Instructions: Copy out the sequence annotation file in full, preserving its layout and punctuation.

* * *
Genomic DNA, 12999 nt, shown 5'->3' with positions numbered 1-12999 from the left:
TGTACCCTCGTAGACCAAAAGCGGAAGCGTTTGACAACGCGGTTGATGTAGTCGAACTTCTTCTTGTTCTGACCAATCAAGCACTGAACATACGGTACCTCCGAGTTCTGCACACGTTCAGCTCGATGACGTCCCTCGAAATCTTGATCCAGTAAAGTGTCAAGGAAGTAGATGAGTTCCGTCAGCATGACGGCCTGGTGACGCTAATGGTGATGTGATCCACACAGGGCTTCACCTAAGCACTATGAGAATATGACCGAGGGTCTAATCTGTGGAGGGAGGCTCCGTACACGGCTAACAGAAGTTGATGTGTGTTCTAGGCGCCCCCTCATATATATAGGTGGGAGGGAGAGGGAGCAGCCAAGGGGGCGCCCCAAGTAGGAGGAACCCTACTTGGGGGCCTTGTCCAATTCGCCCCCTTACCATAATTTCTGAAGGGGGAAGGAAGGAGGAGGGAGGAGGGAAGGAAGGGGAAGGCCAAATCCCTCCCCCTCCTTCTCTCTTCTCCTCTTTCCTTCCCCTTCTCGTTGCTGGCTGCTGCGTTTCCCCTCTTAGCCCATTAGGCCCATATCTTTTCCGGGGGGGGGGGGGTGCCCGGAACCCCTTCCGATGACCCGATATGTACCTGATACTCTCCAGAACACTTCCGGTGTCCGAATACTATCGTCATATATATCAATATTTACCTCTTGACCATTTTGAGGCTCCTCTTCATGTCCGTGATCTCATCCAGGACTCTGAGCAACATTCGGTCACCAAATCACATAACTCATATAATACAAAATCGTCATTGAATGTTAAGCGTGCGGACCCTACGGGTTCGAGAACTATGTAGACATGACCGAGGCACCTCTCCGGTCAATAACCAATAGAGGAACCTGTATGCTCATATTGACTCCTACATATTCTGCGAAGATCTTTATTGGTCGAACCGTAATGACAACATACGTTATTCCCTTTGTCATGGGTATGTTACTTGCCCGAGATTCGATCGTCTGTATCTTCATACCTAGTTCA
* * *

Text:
Genomic DNA, 12999 nt, shown 5'->3' with positions numbered 1-12999 from the left:
TGTACCCTCGTAGACCAAAAGCGGAAGCGTTTGACAACGCGGTTGATGTAGTCGAACTTCTTCTTGTTCTGACCAATCAAGCACTGAACATACGGTACCTCCGAGTTCTGCACACGTTCAGCTCGATGACGTCCCTCGAAATCTTGATCCAGTAAAGTGTCAAGGAAGTAGATGAGTTCCGTCAGCATGACGGCCTGGTGACGCTAATGGTGATGTGATCCACACAGGGCTTCACCTAAGCACTATGAGAATATGACCGAGGGTCTAATCTGTGGAGGGAGGCTCCGTACACGGCTAACAGAAGTTGATGTGTGTTCTAGGCGCCCCCTCATATATATAGGTGGGAGGGAGAGGGAGCAGCCAAGGGGGCGCCCCAAGTAGGAGGAACCCTACTTGGGGGCCTTGTCCAATTCGCCCCCTTACCATAATTTCTGAAGGGGGAAGGAAGGAGGAGGGAGGAGGGAAGGAAGGGGAAGGCCAAATCCCTCCCCCTCCTTCTCTCTTCTCCTCTTTCCTTCCCCTTCTCGTTGCTGGCTGCTGCGTTTCCCCTCTTAGCCCATTAGGCCCATATCTTTTCCGGGGGGGGGGGGGTGCCCGGAACCCCTTCCGATGACCCGATATGTACCTGATACTCTCCAGAACACTTCCGGTGTCCGAATACTATCGTCATATATATCAATATTTACCTCTTGACCATTTTGAGGCTCCTCTTCATGTCCGTGATCTCATCCAGGACTCTGAGCAACATTCGGTCACCAAATCACATAACTCATATAATACAAAATCGTCATTGAATGTTAAGCGTGCGGACCCTACGGGTTCGAGAACTATGTAGACATGACCGAGGCACCTCTCCGGTCAATAACCAATAGAGGAACCTGTATGCTCATATTGACTCCTACATATTCTGCGAAGATCTTTATTGGTCGAACCGTAATGACAACATACGTTATTCCCTTTGTCATGGGTATGTTACTTGCCCGAGATTCGATCGTCTGTATCTTCATACCTAGTTCA